Box Trapping: Introducing New Players to MtG
Are you looking for a great way to introduce your friends or perhaps your significant other to Magic: The Gathering? Today we have a guest writer from Cardmarket Insight giving his suggestions on how to recruit new players to the game we all love. His advice? Think inside the box!
By Sancho Napora
The worst thing about Magic: The Gathering is how expensive it is! Or is it mana screw and mana flood? It could also be that games can drag on and on waiting for someone to search their library and shuffle it. In actuality, it is none of these things. The worst thing about Magic is having no one to play it with – and this article is a shot at solving that last problem by attempting to address all the others. Today, we will look at how to get your friends hooked on Magic, and not surprisingly, I will argue that a Battle Box is just the way to go!
The Dark Art of Baiting and Hooking
Having decided to dedicate my guest appearance on MTGBattlebox.com to arguing why Battle Box is the best format for introducing new players to Magic, my research took a detour down the rabbit hole of addiction, gambling, and the shady science dedicated to getting people hooked to slot machines and freemium games.
It is an interesting read and a subject you may want to enlighten yourself on. But in the end, introducing your friends or significant other to Magic: The Gathering should be about getting to play more games and having fun with the people you love. So let’s not risk turning anyone into hardcore cardboard crackheads, nervously pacing back and forth, waiting for the LGS to open, so they can buy some sweet boosters with the money they made selling off half their belongings.
Attention – Interest – Desire – Action
The first step when introducing someone to Magic is to determine which barriers may block them from enjoying the game and whether those barriers are surmountable. Most people like some sort of game, and most of those people will be able to appreciate Magic in at least one of its many forms. No particular gender, geekiness, or generational affiliation is necessary to enjoy a good game of Magic. While the rules can be complex, you don’t really need a full understanding of all the complexities and nuances to play and have fun. And indeed, when I began playing in the mid-nineties, the people I played with could not be generalized by any other term than “people who play Magic and enjoy it”.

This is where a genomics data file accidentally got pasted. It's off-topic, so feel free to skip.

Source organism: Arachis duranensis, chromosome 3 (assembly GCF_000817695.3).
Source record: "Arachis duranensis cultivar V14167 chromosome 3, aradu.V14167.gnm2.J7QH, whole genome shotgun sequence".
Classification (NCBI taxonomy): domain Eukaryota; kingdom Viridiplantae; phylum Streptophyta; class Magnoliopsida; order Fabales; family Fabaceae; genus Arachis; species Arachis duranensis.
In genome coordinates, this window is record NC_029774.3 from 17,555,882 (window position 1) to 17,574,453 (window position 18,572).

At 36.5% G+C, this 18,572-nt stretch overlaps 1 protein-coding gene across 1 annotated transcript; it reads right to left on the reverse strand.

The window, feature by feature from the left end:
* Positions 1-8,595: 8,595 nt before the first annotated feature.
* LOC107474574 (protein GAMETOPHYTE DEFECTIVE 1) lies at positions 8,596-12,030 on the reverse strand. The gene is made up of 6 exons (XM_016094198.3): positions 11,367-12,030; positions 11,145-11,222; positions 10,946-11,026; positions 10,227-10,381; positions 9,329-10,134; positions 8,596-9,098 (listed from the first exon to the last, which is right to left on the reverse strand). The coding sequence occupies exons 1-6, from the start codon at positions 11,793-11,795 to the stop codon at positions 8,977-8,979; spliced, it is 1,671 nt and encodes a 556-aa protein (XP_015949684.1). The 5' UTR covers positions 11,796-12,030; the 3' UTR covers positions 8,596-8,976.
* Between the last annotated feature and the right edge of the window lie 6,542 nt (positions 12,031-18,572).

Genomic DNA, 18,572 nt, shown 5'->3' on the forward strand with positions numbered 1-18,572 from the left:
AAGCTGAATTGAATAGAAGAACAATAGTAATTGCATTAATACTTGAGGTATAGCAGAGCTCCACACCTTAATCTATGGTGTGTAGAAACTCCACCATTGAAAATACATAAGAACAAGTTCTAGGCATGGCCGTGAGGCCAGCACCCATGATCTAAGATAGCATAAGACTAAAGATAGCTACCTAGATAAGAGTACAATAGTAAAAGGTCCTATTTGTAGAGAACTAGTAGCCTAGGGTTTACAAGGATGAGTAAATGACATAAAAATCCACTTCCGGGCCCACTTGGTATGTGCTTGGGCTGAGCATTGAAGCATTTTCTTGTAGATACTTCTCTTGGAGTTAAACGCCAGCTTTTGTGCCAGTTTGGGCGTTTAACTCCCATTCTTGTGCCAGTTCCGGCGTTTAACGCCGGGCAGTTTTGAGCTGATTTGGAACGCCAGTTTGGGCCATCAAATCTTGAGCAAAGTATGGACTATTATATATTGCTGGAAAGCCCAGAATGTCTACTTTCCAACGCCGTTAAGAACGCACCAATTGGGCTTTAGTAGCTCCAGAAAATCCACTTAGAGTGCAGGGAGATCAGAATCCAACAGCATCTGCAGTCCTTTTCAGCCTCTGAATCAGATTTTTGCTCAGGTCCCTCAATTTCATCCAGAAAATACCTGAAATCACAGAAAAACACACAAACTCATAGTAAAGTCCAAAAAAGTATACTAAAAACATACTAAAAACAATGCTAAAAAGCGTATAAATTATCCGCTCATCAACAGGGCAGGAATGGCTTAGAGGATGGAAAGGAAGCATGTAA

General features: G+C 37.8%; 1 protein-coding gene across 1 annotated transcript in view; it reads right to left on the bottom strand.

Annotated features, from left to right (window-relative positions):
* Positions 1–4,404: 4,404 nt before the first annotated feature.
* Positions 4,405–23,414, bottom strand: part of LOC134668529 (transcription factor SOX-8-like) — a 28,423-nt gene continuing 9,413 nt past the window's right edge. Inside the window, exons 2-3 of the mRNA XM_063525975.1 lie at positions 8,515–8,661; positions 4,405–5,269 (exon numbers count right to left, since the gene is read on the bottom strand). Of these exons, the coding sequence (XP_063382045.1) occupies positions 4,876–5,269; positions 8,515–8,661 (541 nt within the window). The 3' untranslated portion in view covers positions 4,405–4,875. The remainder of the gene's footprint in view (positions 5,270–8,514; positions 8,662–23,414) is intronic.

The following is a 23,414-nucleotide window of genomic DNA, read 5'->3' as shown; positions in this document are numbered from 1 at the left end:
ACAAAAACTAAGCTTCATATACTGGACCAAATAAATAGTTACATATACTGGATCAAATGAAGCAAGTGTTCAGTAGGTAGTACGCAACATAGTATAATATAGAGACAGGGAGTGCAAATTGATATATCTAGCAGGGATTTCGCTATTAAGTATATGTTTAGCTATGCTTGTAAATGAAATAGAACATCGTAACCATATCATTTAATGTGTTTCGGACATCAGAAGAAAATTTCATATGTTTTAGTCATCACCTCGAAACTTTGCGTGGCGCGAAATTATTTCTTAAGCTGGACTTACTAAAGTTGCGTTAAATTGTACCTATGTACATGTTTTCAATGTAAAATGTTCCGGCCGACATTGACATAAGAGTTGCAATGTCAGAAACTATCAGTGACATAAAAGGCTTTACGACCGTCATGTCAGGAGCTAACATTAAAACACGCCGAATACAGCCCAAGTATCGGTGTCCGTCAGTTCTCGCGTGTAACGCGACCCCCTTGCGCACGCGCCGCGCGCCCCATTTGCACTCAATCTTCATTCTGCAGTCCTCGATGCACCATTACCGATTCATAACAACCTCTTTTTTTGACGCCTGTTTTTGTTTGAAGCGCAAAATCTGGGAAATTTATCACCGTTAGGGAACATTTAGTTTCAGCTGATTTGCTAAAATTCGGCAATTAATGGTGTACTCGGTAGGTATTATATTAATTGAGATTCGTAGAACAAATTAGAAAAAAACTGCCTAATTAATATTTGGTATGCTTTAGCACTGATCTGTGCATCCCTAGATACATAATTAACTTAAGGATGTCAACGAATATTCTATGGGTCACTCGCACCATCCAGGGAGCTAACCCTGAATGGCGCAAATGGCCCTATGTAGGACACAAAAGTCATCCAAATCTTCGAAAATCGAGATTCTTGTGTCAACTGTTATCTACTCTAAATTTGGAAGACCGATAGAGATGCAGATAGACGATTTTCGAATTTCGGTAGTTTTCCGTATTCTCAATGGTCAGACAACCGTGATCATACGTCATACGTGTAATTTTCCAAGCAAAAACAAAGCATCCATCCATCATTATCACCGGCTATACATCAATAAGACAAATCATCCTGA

You may need to be highly intelligent or at least willing to dedicate a lot of work into winning a tournament, but casting a Terror on an opponent’s Wall of Ice and then running them over with your big Craw Wurm has a universal appeal to nerds, jocks, young, and old alike.
And Magic is beginner-friendly in the sense that high variance allows a complete beginner a reasonable shot at defeating even a professional player, which gives a sense of accomplishment and awakens the interest in playing more games. An early win which does not feel fake makes the game approachable even for noobs.
The easiest way to learn Magic is just to play it. So take out your Battle Box, tell them that both of you start at twenty life points, and that the goal of the game is to reduce your opponent to zero life. Then deal play some rounds with revealed hands going through each step both you and the player you are teaching take.
– Oh, it’s your turn, well you can play a land. Lands tap to give you the mana, the currency of the game you need to play the other cards.
– See, some of the cards have symbols on their top which mean they need the matching type of mana to be played, and if there’s a number, that part of the price can be paid with any type of mana.
– You can get new mana from your lands each turn, and you rotate the lands sideways to show that you have spent the mana from it for this turn. Rotating a card is called tapping.
– Yes, some of the lands you have can give two different colors of mana (if your Battle Box is like most Battle Boxes), but the cost is that you cannot use the first turn, because they come into play already tapped.
– This card with numbers down in the corner is a creature, and it can attack me to bring down my life closer to zero.